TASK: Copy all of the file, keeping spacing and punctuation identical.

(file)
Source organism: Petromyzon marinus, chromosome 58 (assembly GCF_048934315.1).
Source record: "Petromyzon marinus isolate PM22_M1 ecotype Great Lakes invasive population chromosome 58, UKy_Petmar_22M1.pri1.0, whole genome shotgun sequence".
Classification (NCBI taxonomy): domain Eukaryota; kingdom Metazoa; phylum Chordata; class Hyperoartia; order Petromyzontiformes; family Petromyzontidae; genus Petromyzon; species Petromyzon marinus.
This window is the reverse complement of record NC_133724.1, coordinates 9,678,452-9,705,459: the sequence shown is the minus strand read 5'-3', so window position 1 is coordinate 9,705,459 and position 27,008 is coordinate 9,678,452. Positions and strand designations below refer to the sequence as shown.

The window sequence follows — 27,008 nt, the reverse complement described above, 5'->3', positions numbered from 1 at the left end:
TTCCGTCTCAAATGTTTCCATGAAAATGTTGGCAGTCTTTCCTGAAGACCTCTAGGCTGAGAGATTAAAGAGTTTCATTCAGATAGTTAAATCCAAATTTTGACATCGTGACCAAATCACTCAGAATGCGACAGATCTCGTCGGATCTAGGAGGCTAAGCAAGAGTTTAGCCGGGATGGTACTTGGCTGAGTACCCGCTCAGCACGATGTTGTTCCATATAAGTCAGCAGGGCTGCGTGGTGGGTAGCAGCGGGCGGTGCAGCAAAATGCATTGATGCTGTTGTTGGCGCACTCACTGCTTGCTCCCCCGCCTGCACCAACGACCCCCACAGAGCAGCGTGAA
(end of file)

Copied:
Source organism: Petromyzon marinus, chromosome 58 (assembly GCF_048934315.1).
Source record: "Petromyzon marinus isolate PM22_M1 ecotype Great Lakes invasive population chromosome 58, UKy_Petmar_22M1.pri1.0, whole genome shotgun sequence".
Classification (NCBI taxonomy): domain Eukaryota; kingdom Metazoa; phylum Chordata; class Hyperoartia; order Petromyzontiformes; family Petromyzontidae; genus Petromyzon; species Petromyzon marinus.
This window is the reverse complement of record NC_133724.1, coordinates 9,678,452-9,705,459: the sequence shown is the minus strand read 5'-3', so window position 1 is coordinate 9,705,459 and position 27,008 is coordinate 9,678,452. Positions and strand designations below refer to the sequence as shown.

The window sequence follows — 27,008 nt, the reverse complement described above, 5'->3', positions numbered from 1 at the left end:
TTCCGTCTCAAATGTTTCCATGAAAATGTTGGCAGTCTTTCCTGAAGACCTCTAGGCTGAGAGATTAAAGAGTTTCATTCAGATAGTTAAATCCAAATTTTGACATCGTGACCAAATCACTCAGAATGCGACAGATCTCGTCGGATCTAGGAGGCTAAGCAAGAGTTTAGCCGGGATGGTACTTGGCTGAGTACCCGCTCAGCACGATGTTGTTCCATATAAGTCAGCAGGGCTGCGTGGTGGGTAGCAGCGGGCGGTGCAGCAAAATGCATTGATGCTGTTGTTGGCGCACTCACTGCTTGCTCCCCCGCCTGCACCAACGACCCCCACAGAGCAGCGTGAA